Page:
Dear Valued Visitor,

We have noticed that you are using an ad blocker software.

Although advertisements on the web pages may degrade your experience, our business certainly depends on them and we can only keep providing you high-quality research based articles as long as we can display ads on our pages.

To view this article, you can disable your ad blocker and refresh this page or simply login.

We only allow registered users to use ad blockers. You can sign up for free by clicking here or you can login if you are already a member.

Valuation of the Week 1: A Tesla Motors Inc (TSLA) Test

Based on my estimates, Tesla will generate more than $8 billion in operating income by year 10, making it more profitable than all but three other automobile companies today (Toyota, Volkswagen and BMW).

Investment Requirements 

Growing revenues roughly sixty fold and improving operating margins to match the most profitable companies in the sector will require reinvestment. Some of it will take the form of additional R&D, as Tesla tries to keep its competitors at bay, and some of it will have to be in more conventional assembly lines and factories, as production gets ramped up. Over time, I believe that the latter component will come to dominate the former.

In my forecasts, I have assumed that Tesla will have to invest about a dollar in capital (in either R&D or plant/equipment) for every additional $1.41 in revenues. That matches the industry average of the sales to capital ratio of 1.41 for US companies. Since the sales to capital ratio for technology companies is higher (2.66), it is possible that I am over estimating Tesla’s reinvestment in the early years. However, the return on invested capital that I obtain for Tesla in steady state (in year 10), based on my estimates of operating income and invested capital, is 11.27%, putting it again at the top decile of automobile companies.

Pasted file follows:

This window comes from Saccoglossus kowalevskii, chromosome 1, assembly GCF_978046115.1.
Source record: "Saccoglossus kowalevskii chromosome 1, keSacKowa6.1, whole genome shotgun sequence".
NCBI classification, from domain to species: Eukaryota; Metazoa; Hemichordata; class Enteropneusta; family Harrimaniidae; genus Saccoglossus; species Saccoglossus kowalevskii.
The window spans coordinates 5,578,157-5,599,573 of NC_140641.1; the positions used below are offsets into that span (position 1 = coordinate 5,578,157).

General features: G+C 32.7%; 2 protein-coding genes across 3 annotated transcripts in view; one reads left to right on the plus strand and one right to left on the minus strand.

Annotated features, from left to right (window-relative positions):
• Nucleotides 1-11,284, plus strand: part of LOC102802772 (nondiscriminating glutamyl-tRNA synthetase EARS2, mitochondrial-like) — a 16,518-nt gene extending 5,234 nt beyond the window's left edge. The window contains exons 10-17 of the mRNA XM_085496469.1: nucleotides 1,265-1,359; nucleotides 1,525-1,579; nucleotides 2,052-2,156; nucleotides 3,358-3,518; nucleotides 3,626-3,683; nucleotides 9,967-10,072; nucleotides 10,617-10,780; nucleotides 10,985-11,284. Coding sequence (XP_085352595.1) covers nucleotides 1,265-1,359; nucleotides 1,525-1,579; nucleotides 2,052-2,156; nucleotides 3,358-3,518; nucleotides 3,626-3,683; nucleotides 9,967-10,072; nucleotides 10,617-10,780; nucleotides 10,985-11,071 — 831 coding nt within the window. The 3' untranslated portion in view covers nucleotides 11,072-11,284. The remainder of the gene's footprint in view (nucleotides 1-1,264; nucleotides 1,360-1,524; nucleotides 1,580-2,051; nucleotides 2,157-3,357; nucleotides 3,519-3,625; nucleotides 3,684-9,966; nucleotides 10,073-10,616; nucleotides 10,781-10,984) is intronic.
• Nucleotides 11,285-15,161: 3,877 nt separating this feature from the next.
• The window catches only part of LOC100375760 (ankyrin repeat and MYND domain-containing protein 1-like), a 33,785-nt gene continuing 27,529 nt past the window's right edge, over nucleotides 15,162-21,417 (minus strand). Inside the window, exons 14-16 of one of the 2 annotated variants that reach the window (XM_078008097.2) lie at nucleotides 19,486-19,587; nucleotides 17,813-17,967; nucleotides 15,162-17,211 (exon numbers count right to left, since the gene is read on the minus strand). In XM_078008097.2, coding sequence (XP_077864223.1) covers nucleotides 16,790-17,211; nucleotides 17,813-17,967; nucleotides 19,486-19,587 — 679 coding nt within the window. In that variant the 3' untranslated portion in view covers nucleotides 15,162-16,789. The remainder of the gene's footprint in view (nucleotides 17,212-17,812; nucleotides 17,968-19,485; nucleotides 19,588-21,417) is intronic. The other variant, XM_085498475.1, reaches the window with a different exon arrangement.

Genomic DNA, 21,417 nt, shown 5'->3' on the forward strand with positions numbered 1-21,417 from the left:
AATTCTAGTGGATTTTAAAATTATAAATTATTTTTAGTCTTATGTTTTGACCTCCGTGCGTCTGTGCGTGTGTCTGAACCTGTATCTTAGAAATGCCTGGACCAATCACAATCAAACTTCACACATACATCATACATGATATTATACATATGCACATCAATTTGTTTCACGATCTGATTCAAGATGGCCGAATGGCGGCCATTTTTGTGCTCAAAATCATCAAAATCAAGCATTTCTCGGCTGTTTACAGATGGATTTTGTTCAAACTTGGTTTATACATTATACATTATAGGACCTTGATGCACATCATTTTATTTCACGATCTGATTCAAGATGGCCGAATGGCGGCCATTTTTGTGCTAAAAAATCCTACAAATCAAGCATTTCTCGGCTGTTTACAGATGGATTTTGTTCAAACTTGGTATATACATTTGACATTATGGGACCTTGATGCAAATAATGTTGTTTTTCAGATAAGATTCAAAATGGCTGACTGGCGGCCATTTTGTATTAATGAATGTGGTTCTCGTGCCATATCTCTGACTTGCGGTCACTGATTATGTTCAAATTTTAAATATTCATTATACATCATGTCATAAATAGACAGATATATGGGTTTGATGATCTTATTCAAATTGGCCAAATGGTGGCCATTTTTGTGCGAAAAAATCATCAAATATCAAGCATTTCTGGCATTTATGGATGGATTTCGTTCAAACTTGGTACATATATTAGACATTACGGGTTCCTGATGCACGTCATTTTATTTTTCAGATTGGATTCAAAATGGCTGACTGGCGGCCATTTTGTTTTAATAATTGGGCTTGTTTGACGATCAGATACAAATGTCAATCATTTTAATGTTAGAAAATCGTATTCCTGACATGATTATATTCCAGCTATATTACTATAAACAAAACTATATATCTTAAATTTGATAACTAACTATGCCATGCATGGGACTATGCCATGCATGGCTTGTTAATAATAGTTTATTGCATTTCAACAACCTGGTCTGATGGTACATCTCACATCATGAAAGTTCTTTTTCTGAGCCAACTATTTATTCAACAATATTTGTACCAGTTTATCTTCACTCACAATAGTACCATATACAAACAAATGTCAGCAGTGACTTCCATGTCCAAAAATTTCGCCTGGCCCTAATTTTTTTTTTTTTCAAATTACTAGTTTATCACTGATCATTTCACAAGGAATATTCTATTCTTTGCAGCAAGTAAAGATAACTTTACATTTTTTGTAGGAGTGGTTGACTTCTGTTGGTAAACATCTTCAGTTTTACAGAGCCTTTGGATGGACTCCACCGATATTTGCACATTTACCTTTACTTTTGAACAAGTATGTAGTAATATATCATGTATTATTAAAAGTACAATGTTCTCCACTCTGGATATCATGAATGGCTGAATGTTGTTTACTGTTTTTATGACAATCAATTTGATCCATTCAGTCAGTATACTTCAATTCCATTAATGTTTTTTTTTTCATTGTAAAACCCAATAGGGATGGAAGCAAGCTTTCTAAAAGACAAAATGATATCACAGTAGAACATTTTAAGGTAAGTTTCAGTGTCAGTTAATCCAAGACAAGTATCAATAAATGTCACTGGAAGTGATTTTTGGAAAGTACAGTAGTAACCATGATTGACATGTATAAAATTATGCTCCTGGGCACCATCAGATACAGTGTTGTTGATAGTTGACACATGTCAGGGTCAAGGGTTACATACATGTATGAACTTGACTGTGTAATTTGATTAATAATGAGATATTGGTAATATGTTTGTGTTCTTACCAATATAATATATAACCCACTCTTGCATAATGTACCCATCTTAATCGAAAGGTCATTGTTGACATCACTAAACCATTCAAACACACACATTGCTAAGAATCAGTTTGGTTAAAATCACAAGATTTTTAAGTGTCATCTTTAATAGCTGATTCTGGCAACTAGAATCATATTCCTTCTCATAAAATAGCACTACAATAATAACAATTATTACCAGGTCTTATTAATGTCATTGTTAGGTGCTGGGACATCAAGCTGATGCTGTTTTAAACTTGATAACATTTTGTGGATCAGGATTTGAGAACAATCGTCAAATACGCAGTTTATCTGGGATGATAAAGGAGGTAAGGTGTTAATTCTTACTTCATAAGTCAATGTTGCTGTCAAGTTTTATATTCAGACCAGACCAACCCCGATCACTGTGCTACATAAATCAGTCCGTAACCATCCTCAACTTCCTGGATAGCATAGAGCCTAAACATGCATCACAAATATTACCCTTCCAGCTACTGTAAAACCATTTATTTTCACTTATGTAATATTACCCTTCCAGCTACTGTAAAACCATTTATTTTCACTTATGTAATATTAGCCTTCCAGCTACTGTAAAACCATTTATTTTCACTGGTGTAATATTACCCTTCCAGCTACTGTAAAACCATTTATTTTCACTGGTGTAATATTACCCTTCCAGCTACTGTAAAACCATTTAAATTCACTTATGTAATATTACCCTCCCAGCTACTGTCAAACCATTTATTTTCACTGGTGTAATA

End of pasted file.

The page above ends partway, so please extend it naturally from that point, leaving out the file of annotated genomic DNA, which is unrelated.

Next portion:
Risk

Tesla is undoubtedly a risky investment and there are three components of risk that I attempted to incorporate in the valuation:

a. Business/ Operating risk: Tesla Motors Inc (NASDAQ:TSLA) is exposed to substantial business risk, some coming from macro economic sources (the strength of the economy, inflation, interest rates), some resulting from technological shifts (the winning technology in the electric/hybrid auto business is still to be determined) and still more emanating from the sector (with every major automobile company staking out its claim on this segment of the business). To capture the risk, I assumed that Tesla, as it stands now, exposes investors to a mix of automobile business risk and technology business risk. While I assumed a 60% auto/40% technology mix in arriving at a cost of capital of 10.03%, the value per share that I obtain is not very sensitive to this assumption:

Treating Tesla as a purely automobile company increases its value to about $74.73, whereas treating it as a technology company lowers the value per share to $60.84.

b. Geographic risk: While it is likely that as Tesla grows, it will have to look to emerging and more risky markets, I will assume that its risk exposure for the next decade will come primarily from mature markets, allowing me to use my current estimate of the equity risk premium for the US of 5.8% for the cost of equity/capital computations.

c. Truncation risk: Tesla Motors Inc (NASDAQ:TSLA), in spite of its lofty market capitalization and recent successes, is still a young, money-losing company. A large shock to its business (from a legal setback, a recession or a sector-wide slowdown) could put the company’s survival at risk. While that risk has declined substantially over the last two or three years, I think that it still exists and will attach a probability of 10% to its occurrence. If the company does fail, I will also assume that it will lose a significant portion of its value in a distress sale (receiving only 50% of estimated value).

DOWNLOAD FREE REPORT: Warren Buffett's Best Stock Picks

Let Warren Buffett, George Soros, Steve Cohen, and Daniel Loeb WORK FOR YOU.

If you want to beat the low cost index funds by 19 percentage points per year, look no further than our monthly newsletter.In this free report you can find an in-depth analysis of the performance of Warren Buffett's entire historical stock picks. We uncovered Warren Buffett's Best Stock Picks and a way to for Buffett to improve his returns by more than 4 percentage points per year.

Bonus Biotech Stock Pick: You can also find a detailed bonus biotech stock pick that we expect to return more than 50% within 12 months.
Subscribe me to Insider Monkey's Free Daily Newsletter
This is a FREE report from Insider Monkey. Credit Card is NOT required.